That way, the banks will lend (thus creating money) whether the person or company they are lending to is likely to pay it back or not. Worst case scenario, the bank gets the loan paid back with interest, which is all it was in the game for in the first place. What bank wouldn’t do it? It can’t lose.
Napier has highlighted how the “Bounce Back” loan facility the government created in the wake of the crisis for businesses has created exactly the above dynamic. The scheme was intended to help tide businesses over through the lockdown with commercial bank loans that were backed by the government.
From an Financial Times article on the matter from late May, emphasis mine:
UK banks are warning that up to half of the £18.5bn of “bounce back” coronavirus loans are unlikely to be repaid and are lobbying the chancellor to prepare for the collapse of hundreds of thousands of small businesses.
Three senior bankers estimated between 40 per cent and 50 per cent of the 608,000 borrowers who have accessed the Bounce Back Loan Scheme, or BBLS, could eventually default on the debt as the prospect of a quick economic recovery fades. The emergency BBLS facilities are capped at £50,000 with a term of up to six years and come with a 100 per cent government guarantee on the capital and interest…
One executive said about a quarter of the loans would not have been made under normal lending practices. However, the Treasury instructed banks not to perform standard credit checks — apart from basic viability and fraud screening — to speed up the payments and help stave off bankruptcy for companies unable to endure the lockdown.
“Some arrangements will have to be made. A lot of them will be written off or converted into something else,” said one bank chairman. “In most cases the idea of the government taking equity in these companies is unrealistic — they are simply too small. So the question is what’s going to happen to all of these loans?”
… Some Tory MPs share bankers’ fears and believe the government could not afford the political fallout of so many small businesses being closed down after being pursued by the state.
The majority of money within our economy is created by the commercial banks – the likes of TSB, Lloyds, HSBC, Santander – who create that money by lending it out. With the government placing a guarantee on a certain type of loan, it is in the banks’ best interest to create as many of those loans (create as much money) as possible regardless of the creditworthiness of those taking it – indeed, in the above example the Treasury itself told banks not to do credit checks! In this way, a government backstop creates a structural change in bank behaviour to create money without bothering to be reasonably sure they’ll get it back – an incentive to create money for its own sake.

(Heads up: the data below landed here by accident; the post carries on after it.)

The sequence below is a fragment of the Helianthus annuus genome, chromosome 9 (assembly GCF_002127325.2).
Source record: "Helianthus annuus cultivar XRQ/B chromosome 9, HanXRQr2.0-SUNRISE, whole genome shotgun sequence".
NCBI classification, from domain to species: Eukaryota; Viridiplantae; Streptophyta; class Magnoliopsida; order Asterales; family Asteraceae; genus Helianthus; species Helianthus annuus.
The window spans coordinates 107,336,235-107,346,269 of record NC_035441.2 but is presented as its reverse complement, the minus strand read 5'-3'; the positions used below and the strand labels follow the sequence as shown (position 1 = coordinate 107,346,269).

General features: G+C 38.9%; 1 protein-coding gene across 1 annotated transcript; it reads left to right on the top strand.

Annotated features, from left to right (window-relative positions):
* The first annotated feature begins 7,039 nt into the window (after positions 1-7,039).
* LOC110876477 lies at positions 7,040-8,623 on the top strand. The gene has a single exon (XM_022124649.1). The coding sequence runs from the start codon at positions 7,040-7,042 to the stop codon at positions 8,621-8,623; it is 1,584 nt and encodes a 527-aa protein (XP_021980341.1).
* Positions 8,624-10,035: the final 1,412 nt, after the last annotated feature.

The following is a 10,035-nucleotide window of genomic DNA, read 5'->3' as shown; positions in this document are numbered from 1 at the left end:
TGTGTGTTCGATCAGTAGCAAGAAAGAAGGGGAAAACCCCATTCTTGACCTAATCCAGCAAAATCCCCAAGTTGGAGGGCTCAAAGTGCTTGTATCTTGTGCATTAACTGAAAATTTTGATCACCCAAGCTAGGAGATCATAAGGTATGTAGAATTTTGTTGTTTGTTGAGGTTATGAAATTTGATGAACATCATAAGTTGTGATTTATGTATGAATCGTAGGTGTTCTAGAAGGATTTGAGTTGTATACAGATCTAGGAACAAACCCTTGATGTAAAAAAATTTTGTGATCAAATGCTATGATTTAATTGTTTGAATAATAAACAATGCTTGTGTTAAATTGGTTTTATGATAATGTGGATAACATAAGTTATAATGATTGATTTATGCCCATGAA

It’s like the banks are creating money to spend on the government’s behalf… and the government only has to chip in for it in the cases when the money can’t be retrieved afterwards.
It’s Napier’s belief that this government’s newly discovered power to drive money creation at political problems through commercial banks is here to stay, and will be directed at the likes of climate change next. There’s nothing so permanent as a temporary government programme, after all. But as we mentioned earlier, commercial banks control a much greater share of the money supply than the central banks… and the money they create has a much greater impact on things in the real world – like the price of milk.
It’s hard to imagine the government giving up such a power. But if you accept that, it’s hard to imagine how inflation doesn’t return with a vengeance too. Luckily, investors in the UK have a trick up their sleeve in protecting themselves against inflation – a trick investors in many other developed nations don’t have. But one which few people recognise – which we’ll be exploring tomorrow.
All the best,
Editor, Capital & Conflict
Category: Market updates